Stocks edged higher as investors assessed prospects for growth amid the latest signs of economic malaise from the US and China. Treasuries gained while the dollar slipped.
The S&P 500 bounced back to post modest gains, with more than half of the benchmark’s 11 major industry groups in the green.
The tech-heavy Nasdaq 100 fell amid declines in megacaps including Tesla Inc. and Amazon.com Inc., while the Dow Jones Industrial Average outperformed.
Data Monday showed New York state manufacturing activity unexpectedly contracted in May for the second time in three months, stoking concerns of slowing economic activity that may complicate the Federal Reserve’s policy path.
Adding to those growth concerns, New York City is preparing to hit a high Covid-transmission level in the coming days that would have it reconsidering mask requirements in public places. About 8% of people tested for Covid-19 over the last seven days have been positive.
Meanwhile, China’s industrial output and consumer spending hit the worst levels since the pandemic began, hurt by Covid lockdowns.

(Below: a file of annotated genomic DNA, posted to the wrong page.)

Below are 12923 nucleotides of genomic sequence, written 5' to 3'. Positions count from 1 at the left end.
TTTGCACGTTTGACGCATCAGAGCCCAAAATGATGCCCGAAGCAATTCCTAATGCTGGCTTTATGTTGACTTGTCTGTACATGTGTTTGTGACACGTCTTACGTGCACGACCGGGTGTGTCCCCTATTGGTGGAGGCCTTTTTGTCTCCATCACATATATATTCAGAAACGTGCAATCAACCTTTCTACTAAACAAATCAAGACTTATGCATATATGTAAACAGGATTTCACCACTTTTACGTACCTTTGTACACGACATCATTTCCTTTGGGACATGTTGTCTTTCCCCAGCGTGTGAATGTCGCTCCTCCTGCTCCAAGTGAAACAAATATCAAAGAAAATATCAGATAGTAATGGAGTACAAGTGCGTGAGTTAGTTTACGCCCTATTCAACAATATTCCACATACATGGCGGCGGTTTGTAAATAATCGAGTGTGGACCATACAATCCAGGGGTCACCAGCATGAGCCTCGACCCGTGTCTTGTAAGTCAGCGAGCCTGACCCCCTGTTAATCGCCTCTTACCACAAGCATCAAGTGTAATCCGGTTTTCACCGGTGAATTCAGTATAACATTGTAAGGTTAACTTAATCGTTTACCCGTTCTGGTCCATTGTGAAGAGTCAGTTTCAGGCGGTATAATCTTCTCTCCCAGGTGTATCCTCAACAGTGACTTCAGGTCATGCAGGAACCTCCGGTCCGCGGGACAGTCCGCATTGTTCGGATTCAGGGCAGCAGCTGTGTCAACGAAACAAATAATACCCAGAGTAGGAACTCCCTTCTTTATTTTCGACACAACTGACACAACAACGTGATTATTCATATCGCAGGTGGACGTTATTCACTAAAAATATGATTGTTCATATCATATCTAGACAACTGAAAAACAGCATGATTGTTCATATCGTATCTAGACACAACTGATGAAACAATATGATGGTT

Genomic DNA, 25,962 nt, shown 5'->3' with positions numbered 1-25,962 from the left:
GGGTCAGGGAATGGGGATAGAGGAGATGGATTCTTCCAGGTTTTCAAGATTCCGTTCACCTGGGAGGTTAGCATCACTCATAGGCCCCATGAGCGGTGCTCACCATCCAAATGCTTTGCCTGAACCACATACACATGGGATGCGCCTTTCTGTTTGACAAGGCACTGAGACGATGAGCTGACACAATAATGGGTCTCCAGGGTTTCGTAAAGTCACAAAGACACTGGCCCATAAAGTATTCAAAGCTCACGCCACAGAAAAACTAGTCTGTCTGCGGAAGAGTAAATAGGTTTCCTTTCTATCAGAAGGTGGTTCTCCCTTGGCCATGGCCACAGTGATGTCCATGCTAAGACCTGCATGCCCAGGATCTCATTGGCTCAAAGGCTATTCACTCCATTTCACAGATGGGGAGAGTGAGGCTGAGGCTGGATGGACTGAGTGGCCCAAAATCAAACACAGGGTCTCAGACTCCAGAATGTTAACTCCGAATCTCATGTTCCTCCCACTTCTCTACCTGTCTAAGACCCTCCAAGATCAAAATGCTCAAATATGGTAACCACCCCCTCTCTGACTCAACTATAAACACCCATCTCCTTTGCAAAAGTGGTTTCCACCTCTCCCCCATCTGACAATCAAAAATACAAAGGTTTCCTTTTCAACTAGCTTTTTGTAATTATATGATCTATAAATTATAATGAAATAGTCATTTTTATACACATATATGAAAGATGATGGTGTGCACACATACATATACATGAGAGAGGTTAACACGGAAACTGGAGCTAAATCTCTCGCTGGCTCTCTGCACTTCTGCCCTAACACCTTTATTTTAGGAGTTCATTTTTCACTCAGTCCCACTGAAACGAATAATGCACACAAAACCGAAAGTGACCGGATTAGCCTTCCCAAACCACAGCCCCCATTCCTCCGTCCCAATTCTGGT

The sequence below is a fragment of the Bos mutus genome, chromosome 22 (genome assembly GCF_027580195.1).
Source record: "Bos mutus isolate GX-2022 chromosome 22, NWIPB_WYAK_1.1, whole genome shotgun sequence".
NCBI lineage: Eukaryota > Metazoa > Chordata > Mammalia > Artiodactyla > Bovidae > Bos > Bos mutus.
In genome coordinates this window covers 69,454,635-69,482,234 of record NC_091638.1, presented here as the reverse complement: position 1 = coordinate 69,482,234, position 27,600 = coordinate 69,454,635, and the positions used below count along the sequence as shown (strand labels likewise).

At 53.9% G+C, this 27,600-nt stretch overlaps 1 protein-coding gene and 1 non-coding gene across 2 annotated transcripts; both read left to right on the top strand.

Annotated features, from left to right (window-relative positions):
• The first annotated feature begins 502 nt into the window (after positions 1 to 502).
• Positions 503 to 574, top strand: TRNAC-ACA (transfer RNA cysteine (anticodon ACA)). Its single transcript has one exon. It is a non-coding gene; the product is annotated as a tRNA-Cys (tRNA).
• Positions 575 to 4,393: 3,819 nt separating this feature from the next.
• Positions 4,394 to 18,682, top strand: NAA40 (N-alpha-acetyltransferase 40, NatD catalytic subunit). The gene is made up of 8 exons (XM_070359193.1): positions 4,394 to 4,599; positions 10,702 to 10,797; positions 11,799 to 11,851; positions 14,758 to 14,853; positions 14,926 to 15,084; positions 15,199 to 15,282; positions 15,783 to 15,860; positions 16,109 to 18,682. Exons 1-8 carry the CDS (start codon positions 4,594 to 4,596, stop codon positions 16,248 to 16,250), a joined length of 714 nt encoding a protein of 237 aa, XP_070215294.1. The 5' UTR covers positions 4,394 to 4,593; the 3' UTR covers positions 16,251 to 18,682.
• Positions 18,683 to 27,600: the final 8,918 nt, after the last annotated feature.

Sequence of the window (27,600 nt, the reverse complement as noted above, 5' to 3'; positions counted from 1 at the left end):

The risk of an economic downturn amid price pressures and rising borrowing costs remains the major worry for markets.
Goldman Sachs Group Inc. Senior Chairman Lloyd Blankfein urged companies and consumers to gird for a US recession, saying it’s a “very, very high risk.”
That said, while the U.S. market is pricing in 40% odds of a recession, history shows the S&P 500 tended to rally in the absence of the worst case, according to a study by UBS Group AG.
“There’s still a lot of concerns. We got some disappointing data from China today,” Esty Dwek, chief investment officer at Flowbank, said on Bloomberg TV. “We just see that there’s a lack of buyers in this market. There’s still a lot of fear and so we probably have a little bit more to go on the downside.
“You’ve got investors pulling back from the market in the expectation that we’re going to have a recession,” David Donabedian, chief investment officer of CIBC Private Wealth Management, said by phone.
“It’s hard to, frankly, make a strong argument against that, the idea that we’ll have a recession. We know that that’s what Federal Reserve tightening produces most of the time, it’s a recession. And so you have to have a good answer to the question of why would this time be different, and it’s not that easy to come up with that answer, frankly,” Donabedian explained.